30 Apr 2002 thayer   » (Observer)

Memento as a programming model: I was talking to Mark English as the movie Memento. The main character can't create or store long-term memories as the result of a violent accident. The movie proceeds from the end and moves backward (and forward). This has the effect of the viewer experiencing reality in the same way as someone with impaired memory. The amazing thing is that the main character has to live out his life without knowing what's just happened, and he's developed a variety of strategies and habits to get by, such as tattooing his body with key messages about the murder of his wife.

Anyway, it occurred to me that "lack of memory" is closely related to "good programming practice." Imagine if every day you had to work on a program, you forgot the prior day's coding!

  • You'd develop simplifying habits: simple variable names, variable names that hint at their type.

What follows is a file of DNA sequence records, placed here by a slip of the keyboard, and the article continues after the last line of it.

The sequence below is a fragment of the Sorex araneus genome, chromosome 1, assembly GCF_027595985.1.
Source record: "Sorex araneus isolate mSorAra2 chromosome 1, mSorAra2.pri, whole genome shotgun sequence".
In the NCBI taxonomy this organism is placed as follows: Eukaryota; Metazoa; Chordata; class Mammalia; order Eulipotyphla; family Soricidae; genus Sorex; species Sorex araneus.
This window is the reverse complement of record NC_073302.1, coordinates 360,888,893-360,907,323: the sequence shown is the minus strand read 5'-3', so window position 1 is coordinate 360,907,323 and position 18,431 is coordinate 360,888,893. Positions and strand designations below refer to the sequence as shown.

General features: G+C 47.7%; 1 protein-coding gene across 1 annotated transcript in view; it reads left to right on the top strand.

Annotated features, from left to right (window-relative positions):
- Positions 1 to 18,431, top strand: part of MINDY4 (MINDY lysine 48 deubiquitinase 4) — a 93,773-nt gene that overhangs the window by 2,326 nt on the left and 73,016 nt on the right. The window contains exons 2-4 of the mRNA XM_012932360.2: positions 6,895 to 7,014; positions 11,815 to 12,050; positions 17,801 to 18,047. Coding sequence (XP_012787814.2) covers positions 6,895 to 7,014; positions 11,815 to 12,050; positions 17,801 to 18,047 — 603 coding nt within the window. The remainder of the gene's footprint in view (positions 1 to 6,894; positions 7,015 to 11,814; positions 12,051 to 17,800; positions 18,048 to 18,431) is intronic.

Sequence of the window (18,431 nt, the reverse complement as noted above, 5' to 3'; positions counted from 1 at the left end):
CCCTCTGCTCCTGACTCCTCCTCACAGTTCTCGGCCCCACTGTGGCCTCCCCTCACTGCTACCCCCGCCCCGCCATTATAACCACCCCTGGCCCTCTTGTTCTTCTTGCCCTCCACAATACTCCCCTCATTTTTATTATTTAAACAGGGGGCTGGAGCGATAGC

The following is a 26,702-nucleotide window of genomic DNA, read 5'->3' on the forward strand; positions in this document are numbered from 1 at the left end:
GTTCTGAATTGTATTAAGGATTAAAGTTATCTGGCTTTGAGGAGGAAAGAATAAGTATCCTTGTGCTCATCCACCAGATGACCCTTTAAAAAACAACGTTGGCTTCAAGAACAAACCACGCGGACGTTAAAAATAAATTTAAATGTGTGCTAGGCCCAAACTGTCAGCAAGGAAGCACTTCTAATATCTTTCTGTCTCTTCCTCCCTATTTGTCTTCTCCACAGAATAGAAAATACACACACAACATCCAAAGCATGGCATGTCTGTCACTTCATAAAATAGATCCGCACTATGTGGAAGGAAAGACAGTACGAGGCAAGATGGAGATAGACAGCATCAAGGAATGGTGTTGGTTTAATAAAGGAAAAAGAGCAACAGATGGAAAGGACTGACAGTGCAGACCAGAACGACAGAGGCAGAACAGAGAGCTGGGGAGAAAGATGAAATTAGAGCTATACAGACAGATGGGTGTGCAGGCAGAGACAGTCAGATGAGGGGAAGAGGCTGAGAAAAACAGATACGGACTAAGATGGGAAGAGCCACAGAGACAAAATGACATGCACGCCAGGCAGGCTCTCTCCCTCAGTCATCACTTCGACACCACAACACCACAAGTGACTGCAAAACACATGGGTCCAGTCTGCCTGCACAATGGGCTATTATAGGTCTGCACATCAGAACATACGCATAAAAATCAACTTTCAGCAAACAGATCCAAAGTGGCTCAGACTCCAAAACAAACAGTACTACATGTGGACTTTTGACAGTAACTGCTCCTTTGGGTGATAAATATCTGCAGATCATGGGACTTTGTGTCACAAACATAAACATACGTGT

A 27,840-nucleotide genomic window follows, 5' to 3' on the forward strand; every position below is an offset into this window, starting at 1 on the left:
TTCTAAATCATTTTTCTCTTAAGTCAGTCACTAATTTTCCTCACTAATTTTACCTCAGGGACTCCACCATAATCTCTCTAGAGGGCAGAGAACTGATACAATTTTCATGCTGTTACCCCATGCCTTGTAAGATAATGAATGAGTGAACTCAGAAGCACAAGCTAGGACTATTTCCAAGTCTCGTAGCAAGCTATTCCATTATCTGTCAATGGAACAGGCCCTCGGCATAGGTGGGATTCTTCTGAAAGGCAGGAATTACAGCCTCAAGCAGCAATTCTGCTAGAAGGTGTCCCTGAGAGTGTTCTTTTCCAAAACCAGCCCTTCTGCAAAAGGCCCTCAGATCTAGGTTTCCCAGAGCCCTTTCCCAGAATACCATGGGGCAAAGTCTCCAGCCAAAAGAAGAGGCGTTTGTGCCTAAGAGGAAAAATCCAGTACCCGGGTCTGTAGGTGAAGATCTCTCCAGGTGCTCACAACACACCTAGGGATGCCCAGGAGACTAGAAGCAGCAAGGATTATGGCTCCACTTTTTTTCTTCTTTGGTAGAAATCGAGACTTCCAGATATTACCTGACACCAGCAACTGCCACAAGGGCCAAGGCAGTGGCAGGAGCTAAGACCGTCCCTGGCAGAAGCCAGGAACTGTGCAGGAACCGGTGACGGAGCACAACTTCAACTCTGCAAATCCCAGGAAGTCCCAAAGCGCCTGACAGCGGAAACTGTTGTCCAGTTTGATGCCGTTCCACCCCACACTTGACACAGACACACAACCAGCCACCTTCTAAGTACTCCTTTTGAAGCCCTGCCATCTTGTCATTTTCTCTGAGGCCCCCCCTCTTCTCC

• You're code would be well broken down. No function or class that couldn't be understood in 15 minutes.

  • You'd document it first then fill in the details. You'd need to concisely capture a description of the problems being solved.

  • You'd write test code before even starting on the code. The first thing you'd do every day after re-reading the documentation would be to run the unit test to know if you were done yet.

  • Versions would be checked in often. You would naturally save it once you started forgetting parts.

Well, I realize it's a tenuous sort of argument. I probably couldn't program with limited memory. Some of the best programmers I know, or have heard of, have tremendously strong memory. James Tanis tells me that Seth Robertson was able to do some of his best kernel work because he could keep so much of it in his head at once. Nevertheless, it's a fascinating metric for judging good programming practice. If there's a question of how to program something, ask yourself what someone without long-term memory would do.

Where was I?

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